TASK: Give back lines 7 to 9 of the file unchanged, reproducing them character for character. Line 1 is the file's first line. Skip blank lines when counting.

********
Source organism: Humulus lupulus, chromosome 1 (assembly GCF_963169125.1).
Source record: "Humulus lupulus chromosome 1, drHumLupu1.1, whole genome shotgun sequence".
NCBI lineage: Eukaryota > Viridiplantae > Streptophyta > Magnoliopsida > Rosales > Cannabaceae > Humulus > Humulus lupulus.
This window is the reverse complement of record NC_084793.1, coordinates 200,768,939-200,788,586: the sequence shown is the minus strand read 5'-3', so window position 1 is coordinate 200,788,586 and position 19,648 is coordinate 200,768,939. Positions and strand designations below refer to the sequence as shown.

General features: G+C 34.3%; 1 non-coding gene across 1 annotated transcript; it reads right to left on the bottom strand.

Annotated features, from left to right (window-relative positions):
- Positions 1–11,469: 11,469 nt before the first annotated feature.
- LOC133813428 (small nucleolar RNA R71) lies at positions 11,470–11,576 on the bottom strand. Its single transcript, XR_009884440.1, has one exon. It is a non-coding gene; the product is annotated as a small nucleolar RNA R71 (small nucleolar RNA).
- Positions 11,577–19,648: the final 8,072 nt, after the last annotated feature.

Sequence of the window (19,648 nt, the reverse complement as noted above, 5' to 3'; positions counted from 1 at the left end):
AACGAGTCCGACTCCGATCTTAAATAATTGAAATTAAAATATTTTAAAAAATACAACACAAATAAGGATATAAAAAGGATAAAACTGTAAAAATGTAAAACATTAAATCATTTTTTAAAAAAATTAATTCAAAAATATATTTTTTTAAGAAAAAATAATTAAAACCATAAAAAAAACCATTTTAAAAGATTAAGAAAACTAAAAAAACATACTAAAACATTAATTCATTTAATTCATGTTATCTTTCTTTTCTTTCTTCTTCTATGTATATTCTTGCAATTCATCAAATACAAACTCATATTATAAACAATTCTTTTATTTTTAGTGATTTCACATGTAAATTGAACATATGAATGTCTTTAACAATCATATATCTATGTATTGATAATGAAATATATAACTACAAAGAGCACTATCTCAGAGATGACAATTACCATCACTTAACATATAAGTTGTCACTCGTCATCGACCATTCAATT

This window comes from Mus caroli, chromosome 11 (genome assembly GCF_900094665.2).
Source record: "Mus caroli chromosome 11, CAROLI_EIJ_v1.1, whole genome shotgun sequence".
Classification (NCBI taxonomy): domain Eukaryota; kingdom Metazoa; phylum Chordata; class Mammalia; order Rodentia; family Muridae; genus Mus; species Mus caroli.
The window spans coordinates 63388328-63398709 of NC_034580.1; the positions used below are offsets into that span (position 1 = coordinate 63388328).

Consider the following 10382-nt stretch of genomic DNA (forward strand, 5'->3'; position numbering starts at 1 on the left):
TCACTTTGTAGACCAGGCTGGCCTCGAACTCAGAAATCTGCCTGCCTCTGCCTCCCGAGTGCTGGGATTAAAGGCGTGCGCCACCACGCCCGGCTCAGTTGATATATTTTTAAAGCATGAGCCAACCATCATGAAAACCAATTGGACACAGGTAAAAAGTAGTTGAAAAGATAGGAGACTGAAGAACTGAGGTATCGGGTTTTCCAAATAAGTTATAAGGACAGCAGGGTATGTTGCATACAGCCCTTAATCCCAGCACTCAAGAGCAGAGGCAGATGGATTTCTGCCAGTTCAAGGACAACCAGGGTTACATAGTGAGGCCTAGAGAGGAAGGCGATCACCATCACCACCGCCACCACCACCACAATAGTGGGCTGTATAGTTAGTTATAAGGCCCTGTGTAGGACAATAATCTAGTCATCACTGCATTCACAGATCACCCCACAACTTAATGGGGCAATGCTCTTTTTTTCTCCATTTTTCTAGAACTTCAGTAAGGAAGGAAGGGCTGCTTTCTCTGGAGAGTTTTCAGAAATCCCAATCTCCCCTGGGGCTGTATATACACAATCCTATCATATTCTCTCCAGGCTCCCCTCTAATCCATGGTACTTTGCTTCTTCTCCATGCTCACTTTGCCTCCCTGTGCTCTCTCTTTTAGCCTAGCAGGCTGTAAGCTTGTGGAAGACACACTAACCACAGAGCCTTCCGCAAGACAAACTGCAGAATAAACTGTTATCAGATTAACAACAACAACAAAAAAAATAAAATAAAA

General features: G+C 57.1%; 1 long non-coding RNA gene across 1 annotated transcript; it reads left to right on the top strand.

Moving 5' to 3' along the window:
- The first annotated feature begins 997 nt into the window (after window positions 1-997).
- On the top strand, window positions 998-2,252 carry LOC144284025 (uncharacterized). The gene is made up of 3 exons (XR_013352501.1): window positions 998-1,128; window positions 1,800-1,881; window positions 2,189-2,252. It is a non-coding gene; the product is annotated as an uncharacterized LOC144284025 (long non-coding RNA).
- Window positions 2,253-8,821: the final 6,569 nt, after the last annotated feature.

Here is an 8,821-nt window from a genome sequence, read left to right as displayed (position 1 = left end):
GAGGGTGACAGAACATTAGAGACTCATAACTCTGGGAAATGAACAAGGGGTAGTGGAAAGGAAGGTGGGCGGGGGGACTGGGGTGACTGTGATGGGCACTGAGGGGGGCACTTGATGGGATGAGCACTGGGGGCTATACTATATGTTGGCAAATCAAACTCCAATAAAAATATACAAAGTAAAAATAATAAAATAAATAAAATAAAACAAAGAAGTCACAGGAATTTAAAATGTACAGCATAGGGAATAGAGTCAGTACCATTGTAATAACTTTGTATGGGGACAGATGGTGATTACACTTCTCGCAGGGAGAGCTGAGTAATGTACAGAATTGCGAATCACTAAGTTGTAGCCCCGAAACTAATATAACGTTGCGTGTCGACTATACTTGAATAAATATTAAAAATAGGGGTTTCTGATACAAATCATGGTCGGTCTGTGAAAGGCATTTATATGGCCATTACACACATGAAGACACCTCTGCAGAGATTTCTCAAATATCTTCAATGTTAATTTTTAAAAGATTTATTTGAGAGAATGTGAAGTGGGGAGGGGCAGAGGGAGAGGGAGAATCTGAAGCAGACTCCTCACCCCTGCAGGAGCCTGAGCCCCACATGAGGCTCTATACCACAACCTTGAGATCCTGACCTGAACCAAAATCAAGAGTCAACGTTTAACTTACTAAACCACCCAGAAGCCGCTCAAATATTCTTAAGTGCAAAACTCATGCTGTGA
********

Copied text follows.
- Positions 1–11,469: 11,469 nt before the first annotated feature.
- LOC133813428 (small nucleolar RNA R71) lies at positions 11,470–11,576 on the bottom strand. Its single transcript, XR_009884440.1, has one exon. It is a non-coding gene; the product is annotated as a small nucleolar RNA R71 (small nucleolar RNA).
- Positions 11,577–19,648: the final 8,072 nt, after the last annotated feature.